Knot-tying is one of those essential life skills I managed to miss by not growing up anywhere near water and, apparently, by being a girl scout instead of a boy scout. (Note to all the girl scout troop leaders, girls need knots, too!)
An excellent knot opportunity arose last weekend when I decided to install another clothesline. We’re experiencing a horrible draught right now combined with heat advisories; statewide rolling blackouts are predicted. I decided that hanging the whole laundry load outside and only running the dryer (on air fluff) for 5 minutes to remove that air-dry stiffness is how we’re going to roll, at least so long as it feels like 150 degrees outside (and my clothes dry completely in about 15 minutes).
Every little bit makes a difference.
Luckily for me and my laundry, I stayed with an exceedingly handy boatsman on my last tour through the NYC area. Peter showed me three excellent knots and allowed me to effectively tie up his living room. In the course of securing the radiator to the coffee table, we were able to practice each knot over and over and over again.
Of course, two months later, clothesline in hand, I realized l forgot all my knot-tying knowledge. I think knots are one of those things you need to do everyday for at least a month in order to imprint the motions on your brain. Peter’s blogged tutorial and photos are excellent (he even has video clips!), but if you’re anything like me, the more simply explained the better. Like with other confusing over/under moves (sewing, knitting or crochet), I find it incredibly difficult to read about how to tie knots. I’ll try to break it down into photo slow-mo, but you’re going to have to slow down and pay attention (especially since I’m not sitting in your living room tying up your radiator).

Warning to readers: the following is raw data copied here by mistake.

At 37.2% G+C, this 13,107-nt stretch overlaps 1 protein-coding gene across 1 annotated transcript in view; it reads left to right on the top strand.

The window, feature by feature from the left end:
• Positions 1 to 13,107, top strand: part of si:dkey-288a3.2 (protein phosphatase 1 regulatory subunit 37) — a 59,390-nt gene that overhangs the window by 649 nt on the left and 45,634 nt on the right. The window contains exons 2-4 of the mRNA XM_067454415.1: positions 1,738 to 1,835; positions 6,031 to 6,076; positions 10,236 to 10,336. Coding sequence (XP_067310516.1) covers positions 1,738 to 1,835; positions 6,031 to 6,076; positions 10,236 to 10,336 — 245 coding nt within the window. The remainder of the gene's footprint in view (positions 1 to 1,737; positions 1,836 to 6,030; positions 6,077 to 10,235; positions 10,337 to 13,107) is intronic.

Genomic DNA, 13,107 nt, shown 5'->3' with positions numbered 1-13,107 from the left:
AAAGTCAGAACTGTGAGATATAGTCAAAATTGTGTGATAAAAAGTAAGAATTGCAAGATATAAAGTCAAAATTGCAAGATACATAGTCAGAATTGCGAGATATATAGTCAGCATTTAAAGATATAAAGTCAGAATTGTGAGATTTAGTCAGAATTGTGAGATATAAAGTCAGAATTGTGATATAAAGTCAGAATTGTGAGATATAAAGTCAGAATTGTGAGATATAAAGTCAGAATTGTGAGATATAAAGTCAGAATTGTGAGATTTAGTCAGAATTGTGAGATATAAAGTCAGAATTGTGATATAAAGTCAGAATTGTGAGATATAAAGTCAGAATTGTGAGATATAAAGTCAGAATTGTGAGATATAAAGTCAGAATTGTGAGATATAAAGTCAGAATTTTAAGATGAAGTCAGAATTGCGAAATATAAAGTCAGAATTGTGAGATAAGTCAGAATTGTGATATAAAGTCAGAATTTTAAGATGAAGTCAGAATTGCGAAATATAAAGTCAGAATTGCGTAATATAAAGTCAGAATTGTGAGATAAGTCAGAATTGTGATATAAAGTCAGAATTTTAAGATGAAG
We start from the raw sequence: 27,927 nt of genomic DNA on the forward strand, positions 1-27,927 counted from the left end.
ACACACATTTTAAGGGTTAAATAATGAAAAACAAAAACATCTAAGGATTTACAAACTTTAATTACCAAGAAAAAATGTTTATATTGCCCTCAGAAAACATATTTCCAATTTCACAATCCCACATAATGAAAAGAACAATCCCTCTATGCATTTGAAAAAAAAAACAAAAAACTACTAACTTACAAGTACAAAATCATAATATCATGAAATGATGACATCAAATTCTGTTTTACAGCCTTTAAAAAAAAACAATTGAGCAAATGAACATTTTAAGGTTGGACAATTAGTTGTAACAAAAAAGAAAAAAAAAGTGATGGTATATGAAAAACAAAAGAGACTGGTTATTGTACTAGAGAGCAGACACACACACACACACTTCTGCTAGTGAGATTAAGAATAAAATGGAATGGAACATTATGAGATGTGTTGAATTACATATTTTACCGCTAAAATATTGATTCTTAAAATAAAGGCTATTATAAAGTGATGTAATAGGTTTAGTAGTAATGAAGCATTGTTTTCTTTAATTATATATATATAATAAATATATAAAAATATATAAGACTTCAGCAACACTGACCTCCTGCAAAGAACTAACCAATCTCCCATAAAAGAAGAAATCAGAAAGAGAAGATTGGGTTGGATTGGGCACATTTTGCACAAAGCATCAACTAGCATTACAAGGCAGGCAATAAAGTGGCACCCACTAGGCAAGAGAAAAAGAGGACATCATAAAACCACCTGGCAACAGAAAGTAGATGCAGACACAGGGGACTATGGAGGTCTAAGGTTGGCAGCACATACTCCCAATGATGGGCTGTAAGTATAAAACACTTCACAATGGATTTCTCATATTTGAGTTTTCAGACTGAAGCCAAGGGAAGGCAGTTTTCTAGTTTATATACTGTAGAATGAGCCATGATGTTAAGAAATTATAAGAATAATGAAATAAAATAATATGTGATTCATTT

As a matter of sanity (mine and yours), I’m passing this tutorial on to you in portions. Get good at them one at a time.
Bowline, pronounced BOW-lin
Read Peter’s posts for extra photos, diagrams and details about why this knot rocks.
1. Set up your line like so:
You’ll of course be using two hands, so hold it however you like. Just make sure the long portion of line falls behind the loop.
2. Take your short end and feed it through the loop from the back.
3. Wrap the short end around the back of the long portion of line.
4.Take a deep breath. You’re almost finished. Fold the short end up and feed it back into the loop, this time from the front.
5. Pull on both short and long ends of line to tighten.
If it helps you remember what to do, use a memory-trick sentence (thanks, Therese, for commenting with it!): “The bunny comes OUT of the hole, goes AROUND the tree, and goes BACK into the hole.”
The bowline is a good knot for securing one end of a clothesline. Check out part II, aptly named the clothesline knot, for the best way to string up the other end (or anything that could benefit from an adjustable tensioned line). Part III, two-half hitches is a great alternative to the bowline.